This Secret Trick Will Stop Splattering Oil Forever

Whether you're searing salmon or stir-frying cubes of beef, you know the scariest — and messiest — part of the process isn't handling the raw meat or trying to cook it perfectly. Rather, it's the moment when your pan has finally finished preheating and you're about to add the meat. Holding your breath, you slowly place it in the pan — only to be greeted by sizzling hot oil drops shooting off the pan and onto your stove (or worse, onto your bare skin!). It's a common kitchen nightmare, and one that both home cooks and professional chefs have to deal with on the regular.

Sure, you could buy one of those fancy splatter guards to protect yourself and your kitchen, but even they aren't always effective at catching all the droplets. Plus, if you're about to cook right now, you don't have time to wait for Amazon to deliver one to your doorstep. Fortunately, there are a few easier ways to prevent hot oil from splattering when you're cooking on the stove — here's what you need to know to keep your countertops mess-free and your skin burn-free.

Don't add the oil to the pan first

Most of us drizzle our oil into the pan or skillet while it's heating up on the stove. After all, that's what you're supposed to do, right? Well, maybe not if you want to avoid oil splatters. Here's a little science lesson: It isn't the oil itself that spits and explodes out of the pan. Rather, it's the moisture of whatever you're cooking that interacts with the oil, Yummy explains. When the water molecules hit the oil, they create tiny pockets of steam that burst, launching an oil-coated drop up in the air.

A simple way to prevent that, according to a post on Instagram from Cook's Illustrated, is to toss your meat (or veggies!) with the oil before cooking, rather than adding the cooking oil directly to the pan first. "That way, the moisture leaving the meat simply vaporizes in the hot, mostly dry pan," they explained in the caption. So the next time you go to cook with oil, you can easily reduce all those annoying (and painful) oil splatters. This same rule of thumb applies if you're cooking veggies, too.

Dry your food before putting it in the pan

If you're plopping meat straight out of the package into the pan, it's no wonder you're experiencing oil splatters galore. Homemade Recipes explains that it isn't the oil itself that causes spits and explosions — it's the interaction of water droplets with the hot oil. So when a dripping piece of chicken gets dropped into sizzling oil, it's a veritable fireworks show.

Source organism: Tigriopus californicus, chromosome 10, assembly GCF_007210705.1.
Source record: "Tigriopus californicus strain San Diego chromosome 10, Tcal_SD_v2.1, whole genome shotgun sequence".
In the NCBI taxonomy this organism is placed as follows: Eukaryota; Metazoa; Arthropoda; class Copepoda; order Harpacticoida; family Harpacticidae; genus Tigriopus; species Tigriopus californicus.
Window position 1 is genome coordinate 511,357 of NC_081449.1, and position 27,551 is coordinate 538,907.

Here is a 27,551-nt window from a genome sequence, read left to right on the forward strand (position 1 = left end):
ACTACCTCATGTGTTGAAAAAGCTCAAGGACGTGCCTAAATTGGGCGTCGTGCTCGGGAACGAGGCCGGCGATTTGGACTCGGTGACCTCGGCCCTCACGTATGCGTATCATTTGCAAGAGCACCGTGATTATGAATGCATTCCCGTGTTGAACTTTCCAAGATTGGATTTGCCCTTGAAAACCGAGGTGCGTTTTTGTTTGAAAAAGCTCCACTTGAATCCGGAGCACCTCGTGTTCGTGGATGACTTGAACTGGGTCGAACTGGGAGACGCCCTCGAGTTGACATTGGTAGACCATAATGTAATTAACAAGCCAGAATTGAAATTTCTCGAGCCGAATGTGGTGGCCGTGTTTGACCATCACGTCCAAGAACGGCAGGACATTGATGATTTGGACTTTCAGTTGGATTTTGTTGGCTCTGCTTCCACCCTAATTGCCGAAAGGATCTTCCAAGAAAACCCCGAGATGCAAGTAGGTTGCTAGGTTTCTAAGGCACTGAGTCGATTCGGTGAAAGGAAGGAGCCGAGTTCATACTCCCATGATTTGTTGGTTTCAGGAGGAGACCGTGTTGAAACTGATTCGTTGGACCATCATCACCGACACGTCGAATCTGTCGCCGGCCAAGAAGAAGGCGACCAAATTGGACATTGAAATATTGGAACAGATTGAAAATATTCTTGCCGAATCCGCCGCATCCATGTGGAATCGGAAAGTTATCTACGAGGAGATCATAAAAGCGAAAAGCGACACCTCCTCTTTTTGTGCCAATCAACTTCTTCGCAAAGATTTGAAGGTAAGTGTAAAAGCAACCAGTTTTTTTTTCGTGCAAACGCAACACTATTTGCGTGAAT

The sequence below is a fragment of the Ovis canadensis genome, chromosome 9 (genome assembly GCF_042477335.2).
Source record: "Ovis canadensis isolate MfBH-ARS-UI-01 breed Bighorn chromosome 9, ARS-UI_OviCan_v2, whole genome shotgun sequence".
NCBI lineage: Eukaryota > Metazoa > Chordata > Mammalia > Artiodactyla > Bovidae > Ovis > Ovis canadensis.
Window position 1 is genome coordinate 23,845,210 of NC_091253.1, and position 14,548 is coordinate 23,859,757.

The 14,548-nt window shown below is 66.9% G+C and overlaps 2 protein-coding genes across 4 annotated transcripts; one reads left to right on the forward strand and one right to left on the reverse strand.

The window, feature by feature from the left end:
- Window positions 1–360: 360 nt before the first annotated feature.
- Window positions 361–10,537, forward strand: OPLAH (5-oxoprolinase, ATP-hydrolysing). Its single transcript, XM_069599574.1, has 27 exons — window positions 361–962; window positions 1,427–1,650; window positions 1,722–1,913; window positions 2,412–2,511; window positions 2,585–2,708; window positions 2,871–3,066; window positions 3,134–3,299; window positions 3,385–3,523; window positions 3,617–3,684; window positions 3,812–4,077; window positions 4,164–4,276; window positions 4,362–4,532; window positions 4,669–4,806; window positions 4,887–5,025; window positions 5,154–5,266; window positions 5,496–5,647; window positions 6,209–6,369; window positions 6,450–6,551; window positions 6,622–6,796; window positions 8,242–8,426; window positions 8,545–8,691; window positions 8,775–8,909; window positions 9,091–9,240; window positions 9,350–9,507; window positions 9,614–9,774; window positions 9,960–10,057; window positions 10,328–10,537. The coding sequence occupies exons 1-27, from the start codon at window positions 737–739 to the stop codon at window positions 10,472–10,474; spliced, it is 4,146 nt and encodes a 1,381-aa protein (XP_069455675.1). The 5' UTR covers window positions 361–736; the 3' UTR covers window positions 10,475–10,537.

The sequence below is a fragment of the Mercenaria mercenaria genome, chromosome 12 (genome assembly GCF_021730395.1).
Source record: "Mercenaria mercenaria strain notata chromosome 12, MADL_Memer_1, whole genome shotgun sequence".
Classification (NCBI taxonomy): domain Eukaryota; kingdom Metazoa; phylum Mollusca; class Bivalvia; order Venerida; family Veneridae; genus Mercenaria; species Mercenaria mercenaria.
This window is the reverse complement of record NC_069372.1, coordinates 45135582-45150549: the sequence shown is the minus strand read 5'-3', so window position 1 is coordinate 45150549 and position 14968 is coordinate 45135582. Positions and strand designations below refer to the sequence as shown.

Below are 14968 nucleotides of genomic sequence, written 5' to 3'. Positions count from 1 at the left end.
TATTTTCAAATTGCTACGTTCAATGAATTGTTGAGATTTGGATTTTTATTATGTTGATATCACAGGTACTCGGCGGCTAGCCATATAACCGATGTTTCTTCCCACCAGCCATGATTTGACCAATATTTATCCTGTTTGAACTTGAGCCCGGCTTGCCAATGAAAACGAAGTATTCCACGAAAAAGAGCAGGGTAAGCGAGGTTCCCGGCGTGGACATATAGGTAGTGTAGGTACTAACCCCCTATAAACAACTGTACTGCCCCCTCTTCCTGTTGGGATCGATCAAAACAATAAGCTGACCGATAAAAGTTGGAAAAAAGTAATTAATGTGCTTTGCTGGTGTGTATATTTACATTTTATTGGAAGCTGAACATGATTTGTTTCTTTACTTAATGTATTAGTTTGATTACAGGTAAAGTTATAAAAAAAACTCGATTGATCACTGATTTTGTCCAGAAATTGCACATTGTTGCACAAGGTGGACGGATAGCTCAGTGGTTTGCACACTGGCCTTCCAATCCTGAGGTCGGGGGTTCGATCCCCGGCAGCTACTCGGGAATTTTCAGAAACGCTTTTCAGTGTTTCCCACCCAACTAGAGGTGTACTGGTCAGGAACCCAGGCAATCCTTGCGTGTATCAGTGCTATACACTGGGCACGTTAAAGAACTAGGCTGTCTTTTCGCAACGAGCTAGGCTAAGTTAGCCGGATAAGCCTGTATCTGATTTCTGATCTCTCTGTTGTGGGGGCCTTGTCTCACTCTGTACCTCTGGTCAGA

An easy way to prevent this from happening is by patting your meat — or any type of wet food for that matter — dry with a paper towel or clean cloth towel before putting it in the pan, as Kitchenicious recommends. The blog adds that if you're cooking anything with a marinade or sauce, you should let excess moisture drip off before placing it in the oil. And before you even put the oil in your pan to start cooking? Make sure it's completely dry and there's no water droplets left from when you washed it. This will minimize the risk of splattering as the oil heats up.

Use the right size pan

Most people blame the oil — it's too hot, the wrong type, etc. — or the food being fried for the onslaught of sizzling hot splatters. But one thing that's also a factor? The size of the pan you're putting said oil and food in. Kitchenicious recommends picking a deeper pan with higher sides that are more likely to keep oil contained, even if some happens to splash up. The culinary blog adds that it isn't just size and shape that can make a difference — you should consider the type of cookware you're using, too. A pan that distributes heat more evenly, like stainless steel or aluminum, is less likely to cause your oil to spit out onto your stove.

Don't have a pan with sufficiently high sides? Lifehacker notes you can invest in a silicone "frywall," which is essentially like a collar that wraps around the edge of your pan to add more height (and more importantly, more protection). Of course if you're still struggling with splatters, you can put up a splatter guard, cover your pan with a lid, or even use an old baking sheet as a makeshift barrier between the oil and the rest of your kitchen.